OpenCog is an open source AGI project. But it is is also incredibly complex and IMHO not a good idea (I have not fully read his theories). You can learn the essential ideas behind OpenCog from the co-founder Ben Goertzel site as well.
Or, you can participate in the philosophical discussion regarding AGI. For strictly AGI, decision theory, logic, and math material (they are all related), you can look up stuff from http://yudkowsky.net/ or https://arbital.com/. But, in some sense, every branch of philosophical inquiry can be tied back to AGI and consciousness (ethics, metaphysics, etc.), so if it fancies you it depends on how you'd like to tackle it.
You could also study the psychology end of things. The following papers and related ideas are quite important in the field of study of consciousness and cognition (but keep in mind this is pretty much a random list, the literature is massive!):
Recently, (in mathematical time), progress in category theory shows promise of being a unified framework of much of the existing math. I know next to nothing about it, but the people that do are applying to many new fields of study (including AI, apparently). Category theory requires a lot of background mathematical knowledge before its vocabulary begins to make sense, though, so beware. You can read about it on the nCatLab and occasionally on John Baez's blog: Azimuth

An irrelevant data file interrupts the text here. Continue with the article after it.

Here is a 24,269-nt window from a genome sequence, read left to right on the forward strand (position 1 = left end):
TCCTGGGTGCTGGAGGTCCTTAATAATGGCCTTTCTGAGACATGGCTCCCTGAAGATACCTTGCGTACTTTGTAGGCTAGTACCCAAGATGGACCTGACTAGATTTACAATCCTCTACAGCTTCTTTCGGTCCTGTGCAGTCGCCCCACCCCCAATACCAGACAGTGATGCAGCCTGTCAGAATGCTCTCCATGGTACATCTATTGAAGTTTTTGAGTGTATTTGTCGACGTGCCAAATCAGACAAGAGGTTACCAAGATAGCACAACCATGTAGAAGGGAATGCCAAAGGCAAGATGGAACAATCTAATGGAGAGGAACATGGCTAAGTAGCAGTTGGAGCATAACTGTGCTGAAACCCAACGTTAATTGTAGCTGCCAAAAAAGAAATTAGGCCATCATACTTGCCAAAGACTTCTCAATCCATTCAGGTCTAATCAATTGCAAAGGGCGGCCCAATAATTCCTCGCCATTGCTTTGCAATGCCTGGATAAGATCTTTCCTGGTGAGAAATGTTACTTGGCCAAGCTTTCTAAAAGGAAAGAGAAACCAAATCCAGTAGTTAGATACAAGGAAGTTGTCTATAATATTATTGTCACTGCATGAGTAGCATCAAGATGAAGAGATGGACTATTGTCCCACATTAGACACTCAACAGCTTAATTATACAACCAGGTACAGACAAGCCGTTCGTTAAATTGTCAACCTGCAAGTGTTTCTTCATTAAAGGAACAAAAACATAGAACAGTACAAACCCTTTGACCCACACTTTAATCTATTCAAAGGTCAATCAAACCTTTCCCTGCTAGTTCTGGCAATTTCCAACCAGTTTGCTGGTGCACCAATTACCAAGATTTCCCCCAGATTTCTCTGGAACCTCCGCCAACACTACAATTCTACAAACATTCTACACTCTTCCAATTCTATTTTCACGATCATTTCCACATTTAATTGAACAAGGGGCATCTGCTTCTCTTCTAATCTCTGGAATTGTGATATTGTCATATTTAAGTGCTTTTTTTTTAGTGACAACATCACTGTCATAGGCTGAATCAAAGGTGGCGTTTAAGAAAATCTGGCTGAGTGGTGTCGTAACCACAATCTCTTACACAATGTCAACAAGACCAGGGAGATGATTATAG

Of course, "regular" techniques in Machine Learning such as neural networks, reinforcement learning, statistical methods, and others are very powerful as well, but due to certain regards in their construction, they are generally understood as only being capable of being "narrow AI" in the sense that they can only complete a single task very well, but perhaps you can find some research that changes this?